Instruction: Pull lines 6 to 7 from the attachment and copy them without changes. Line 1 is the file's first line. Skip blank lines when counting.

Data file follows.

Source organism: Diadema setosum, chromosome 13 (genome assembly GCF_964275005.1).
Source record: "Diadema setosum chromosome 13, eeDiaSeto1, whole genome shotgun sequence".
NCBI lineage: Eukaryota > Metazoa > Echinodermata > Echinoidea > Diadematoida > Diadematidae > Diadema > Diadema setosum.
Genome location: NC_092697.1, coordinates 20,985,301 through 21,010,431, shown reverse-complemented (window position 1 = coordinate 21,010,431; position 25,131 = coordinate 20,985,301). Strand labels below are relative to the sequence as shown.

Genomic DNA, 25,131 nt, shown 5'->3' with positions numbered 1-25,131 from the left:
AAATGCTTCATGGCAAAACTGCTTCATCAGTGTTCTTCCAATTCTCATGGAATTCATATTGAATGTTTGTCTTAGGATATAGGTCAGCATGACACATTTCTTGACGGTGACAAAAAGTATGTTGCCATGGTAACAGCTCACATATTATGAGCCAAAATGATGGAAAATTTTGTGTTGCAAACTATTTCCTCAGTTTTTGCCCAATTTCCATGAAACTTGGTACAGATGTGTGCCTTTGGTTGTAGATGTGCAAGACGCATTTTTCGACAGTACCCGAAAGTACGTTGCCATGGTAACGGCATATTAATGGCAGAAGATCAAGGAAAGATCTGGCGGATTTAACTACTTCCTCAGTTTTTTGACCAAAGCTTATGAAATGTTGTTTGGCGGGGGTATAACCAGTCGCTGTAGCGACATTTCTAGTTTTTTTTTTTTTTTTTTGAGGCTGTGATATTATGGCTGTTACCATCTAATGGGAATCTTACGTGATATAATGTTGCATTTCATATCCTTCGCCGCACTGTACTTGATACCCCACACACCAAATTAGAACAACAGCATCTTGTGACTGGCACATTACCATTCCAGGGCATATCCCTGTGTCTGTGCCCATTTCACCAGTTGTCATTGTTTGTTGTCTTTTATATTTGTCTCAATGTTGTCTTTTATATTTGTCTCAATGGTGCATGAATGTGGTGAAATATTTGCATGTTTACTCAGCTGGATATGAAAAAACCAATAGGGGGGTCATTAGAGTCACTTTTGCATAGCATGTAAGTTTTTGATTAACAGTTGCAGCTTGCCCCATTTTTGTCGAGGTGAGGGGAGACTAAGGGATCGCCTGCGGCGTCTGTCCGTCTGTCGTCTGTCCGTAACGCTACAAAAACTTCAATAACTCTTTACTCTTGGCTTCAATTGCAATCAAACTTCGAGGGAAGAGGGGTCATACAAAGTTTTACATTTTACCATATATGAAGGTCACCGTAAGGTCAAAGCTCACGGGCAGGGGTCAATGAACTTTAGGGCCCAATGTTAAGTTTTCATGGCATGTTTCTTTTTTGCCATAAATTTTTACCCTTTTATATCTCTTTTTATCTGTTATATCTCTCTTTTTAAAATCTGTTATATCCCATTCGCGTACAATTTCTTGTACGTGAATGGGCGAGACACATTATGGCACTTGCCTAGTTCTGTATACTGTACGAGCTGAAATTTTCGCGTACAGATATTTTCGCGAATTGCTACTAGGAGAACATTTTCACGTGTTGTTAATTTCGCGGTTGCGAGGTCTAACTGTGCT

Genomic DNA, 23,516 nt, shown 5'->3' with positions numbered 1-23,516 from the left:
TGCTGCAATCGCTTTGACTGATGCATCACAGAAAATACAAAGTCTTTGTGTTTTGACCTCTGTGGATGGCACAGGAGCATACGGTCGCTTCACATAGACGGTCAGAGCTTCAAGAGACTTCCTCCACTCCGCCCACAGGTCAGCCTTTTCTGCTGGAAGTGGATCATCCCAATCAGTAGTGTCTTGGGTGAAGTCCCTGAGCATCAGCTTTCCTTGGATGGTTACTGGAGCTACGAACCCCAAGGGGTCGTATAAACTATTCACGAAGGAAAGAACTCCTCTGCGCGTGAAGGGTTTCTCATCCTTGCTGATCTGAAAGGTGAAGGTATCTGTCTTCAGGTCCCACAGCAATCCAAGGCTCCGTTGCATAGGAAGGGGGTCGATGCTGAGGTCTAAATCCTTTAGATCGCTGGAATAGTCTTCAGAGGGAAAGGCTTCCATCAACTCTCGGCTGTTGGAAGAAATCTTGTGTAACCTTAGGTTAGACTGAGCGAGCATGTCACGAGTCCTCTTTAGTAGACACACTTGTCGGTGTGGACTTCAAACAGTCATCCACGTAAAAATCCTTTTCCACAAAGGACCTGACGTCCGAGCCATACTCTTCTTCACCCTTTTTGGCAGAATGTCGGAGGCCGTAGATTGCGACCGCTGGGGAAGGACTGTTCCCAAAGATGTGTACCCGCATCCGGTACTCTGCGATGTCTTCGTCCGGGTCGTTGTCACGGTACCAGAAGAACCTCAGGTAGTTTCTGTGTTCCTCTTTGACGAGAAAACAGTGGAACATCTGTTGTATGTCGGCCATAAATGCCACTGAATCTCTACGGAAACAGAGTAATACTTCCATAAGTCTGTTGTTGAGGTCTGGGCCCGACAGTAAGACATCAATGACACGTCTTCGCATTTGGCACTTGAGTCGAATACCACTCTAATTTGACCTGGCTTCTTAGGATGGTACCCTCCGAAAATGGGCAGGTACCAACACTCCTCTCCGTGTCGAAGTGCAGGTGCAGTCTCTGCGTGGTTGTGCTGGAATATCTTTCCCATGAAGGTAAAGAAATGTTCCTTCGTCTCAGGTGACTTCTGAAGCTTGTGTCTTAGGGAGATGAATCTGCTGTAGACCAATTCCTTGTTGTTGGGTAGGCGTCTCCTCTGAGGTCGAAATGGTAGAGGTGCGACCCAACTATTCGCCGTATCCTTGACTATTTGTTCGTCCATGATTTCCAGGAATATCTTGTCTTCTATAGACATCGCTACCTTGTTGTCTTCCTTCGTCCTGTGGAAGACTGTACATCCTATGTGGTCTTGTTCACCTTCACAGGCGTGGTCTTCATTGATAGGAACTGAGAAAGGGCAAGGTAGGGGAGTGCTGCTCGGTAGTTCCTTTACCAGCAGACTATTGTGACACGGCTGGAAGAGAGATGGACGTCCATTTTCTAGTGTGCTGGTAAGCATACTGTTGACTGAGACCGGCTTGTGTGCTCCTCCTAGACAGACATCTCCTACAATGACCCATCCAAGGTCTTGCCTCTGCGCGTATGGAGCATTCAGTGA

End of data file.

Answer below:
AAATGCTTCATGGCAAAACTGCTTCATCAGTGTTCTTCCAATTCTCATGGAATTCATATTGAATGTTTGTCTTAGGATATAGGTCAGCATGACACATTTCTTGACGGTGACAAAAAGTATGTTGCCATGGTAACAGCTCACATATTATGAGCCAAAATGATGGAAAATTTTGTGTTGCAAACTATTTCCTCAGTTTTTGCCCAATTTCCATGAAACTTGGTACAGATGTGTGCCTTTGGTTGTAGATGTGCAAGACGCATTTTTCGACAGTACCCGAAAGTACGTTGCCATGGTAACGGCATATTAATGGCAGAAGATCAAGGAAAGATCTGGCGGATTTAACTACTTCCTCAGTTTTTTGACCAAAGCTTATGAAATGTTGTTTGGCGGGGGTATAACCAGTCGCTGTAGCGACATTTCTAGTTTTTTTTTTTTTTTTTTGAGGCTGTGATATTATGGCTGTTACCATCTAATGGGAATCTTACGTGATATAATGTTGCATTTCATATCCTTCGCCGCACTGTACTTGATACCCCACACACCAAATTAGAACAACAGCATCTTGTGACTGGCACATTACCATTCCAGGGCATATCCCTGTGTCTGTGCCCATTTCACCAGTTGTCATTGTTTGTTGTCTTTTATATTTGTCTCAATGTTGTCTTTTATATTTGTCTCAATGGTGCATGAATGTGGTGAAATATTTGCATGTTTACTCAGCTGGATATGAAAAAACCAATAGGGGGGTCATTAGAGTCACTTTTGCATAGCATGTAAGTTTTTGATTAACAGTTGCAGCTTGCCCCATTTTTGTCGAGGTGAGGGGAGACTAAGGGATCGCCTGCGGCGTCTGTCCGTCTGTCGTCTGTCCGTAACGCTACAAAAACTTCAATAACTCTTTACTCTTGGCTTCAATTGCAATCAAACTTCGAGGGAAGAGGGGTCATACAAAGTTTTACATTTTACCATATATGAAGGTCACCGTAAGGTCAAAGCTCACGGGCAGGGGTCAATGAACTTTAGGGCCCAATGTTAAGTTTTCATGGCATGTTTCTTTTTTGCCATAAATTTTTACCCTTTTATATCTCTTTTTATCTGTTATATCTCTCTTTTTAAAATCTGTTATATCCCATTCGCGTACAATTTCTTGTACGTGAATGGGCGAGACACATTATGGCACTTGCCTAGTTCTGTATACTGTACGAGCTGAAATTTTCGCGTACAGATATTTTCGCGAATTGCTACTAGGAGAACATTTTCACGTGTTGTTAATTTCGCGGTTGCGAGGTCTAACTGTGCT

Genomic DNA, 23,516 nt, shown 5'->3' with positions numbered 1-23,516 from the left: